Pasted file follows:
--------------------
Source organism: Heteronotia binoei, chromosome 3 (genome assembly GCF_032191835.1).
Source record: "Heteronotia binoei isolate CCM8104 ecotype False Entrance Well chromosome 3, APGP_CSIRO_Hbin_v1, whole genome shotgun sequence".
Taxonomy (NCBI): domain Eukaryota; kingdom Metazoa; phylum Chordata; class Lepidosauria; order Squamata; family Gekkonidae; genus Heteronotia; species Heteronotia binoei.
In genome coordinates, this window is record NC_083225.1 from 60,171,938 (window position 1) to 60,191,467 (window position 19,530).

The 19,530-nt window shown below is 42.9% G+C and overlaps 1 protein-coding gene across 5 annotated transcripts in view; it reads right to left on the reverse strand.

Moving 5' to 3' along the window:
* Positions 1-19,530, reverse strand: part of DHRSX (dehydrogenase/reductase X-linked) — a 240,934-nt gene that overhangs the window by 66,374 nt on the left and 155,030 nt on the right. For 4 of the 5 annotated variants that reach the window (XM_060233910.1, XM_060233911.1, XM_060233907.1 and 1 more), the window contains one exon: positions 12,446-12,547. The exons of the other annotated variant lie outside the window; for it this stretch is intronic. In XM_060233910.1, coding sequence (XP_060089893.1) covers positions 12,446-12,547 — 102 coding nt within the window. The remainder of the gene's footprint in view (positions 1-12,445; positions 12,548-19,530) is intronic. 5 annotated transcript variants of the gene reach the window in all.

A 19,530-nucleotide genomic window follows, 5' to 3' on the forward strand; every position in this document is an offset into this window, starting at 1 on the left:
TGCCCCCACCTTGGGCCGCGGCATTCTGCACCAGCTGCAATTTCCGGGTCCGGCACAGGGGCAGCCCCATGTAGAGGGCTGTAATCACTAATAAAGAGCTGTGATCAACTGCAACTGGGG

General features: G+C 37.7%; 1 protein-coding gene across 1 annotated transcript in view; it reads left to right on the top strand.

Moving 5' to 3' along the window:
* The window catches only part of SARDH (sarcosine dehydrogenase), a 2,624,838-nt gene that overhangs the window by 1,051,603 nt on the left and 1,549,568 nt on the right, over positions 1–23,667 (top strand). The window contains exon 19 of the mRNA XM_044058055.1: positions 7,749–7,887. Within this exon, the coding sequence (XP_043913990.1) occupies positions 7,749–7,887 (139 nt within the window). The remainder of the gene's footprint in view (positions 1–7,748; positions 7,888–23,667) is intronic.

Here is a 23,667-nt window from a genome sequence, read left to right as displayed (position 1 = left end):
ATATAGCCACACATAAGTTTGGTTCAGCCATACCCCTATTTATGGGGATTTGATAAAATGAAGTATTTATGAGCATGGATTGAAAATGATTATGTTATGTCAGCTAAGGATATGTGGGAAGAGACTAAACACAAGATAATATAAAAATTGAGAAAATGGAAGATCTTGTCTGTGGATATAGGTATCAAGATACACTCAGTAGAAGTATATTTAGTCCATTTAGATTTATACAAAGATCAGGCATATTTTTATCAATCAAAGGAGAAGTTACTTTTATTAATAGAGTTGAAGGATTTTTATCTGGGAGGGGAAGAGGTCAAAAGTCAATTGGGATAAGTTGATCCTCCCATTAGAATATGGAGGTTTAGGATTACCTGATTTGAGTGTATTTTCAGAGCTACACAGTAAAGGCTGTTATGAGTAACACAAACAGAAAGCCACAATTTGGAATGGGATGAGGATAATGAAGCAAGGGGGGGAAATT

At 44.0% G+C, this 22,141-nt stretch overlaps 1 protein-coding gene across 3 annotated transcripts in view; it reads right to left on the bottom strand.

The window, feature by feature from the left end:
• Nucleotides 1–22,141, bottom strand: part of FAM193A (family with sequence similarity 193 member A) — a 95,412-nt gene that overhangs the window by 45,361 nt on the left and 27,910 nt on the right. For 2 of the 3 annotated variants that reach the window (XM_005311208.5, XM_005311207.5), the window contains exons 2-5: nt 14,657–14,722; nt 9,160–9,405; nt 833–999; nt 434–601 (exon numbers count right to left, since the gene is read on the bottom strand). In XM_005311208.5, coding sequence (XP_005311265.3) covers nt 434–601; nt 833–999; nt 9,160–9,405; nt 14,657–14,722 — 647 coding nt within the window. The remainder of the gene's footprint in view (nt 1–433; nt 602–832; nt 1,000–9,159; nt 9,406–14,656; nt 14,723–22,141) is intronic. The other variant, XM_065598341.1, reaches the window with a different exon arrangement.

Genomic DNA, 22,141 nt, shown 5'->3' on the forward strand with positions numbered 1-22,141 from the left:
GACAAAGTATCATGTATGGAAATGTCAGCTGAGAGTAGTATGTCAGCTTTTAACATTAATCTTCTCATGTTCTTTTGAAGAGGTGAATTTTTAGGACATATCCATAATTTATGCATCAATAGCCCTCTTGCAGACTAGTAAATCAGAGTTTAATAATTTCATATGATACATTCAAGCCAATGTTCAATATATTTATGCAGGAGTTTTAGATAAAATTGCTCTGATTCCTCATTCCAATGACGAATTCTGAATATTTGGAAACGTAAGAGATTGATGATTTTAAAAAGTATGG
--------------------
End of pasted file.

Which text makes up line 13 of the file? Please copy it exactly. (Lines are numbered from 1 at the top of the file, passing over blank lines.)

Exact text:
Here is a 23,667-nt window from a genome sequence, read left to right as displayed (position 1 = left end):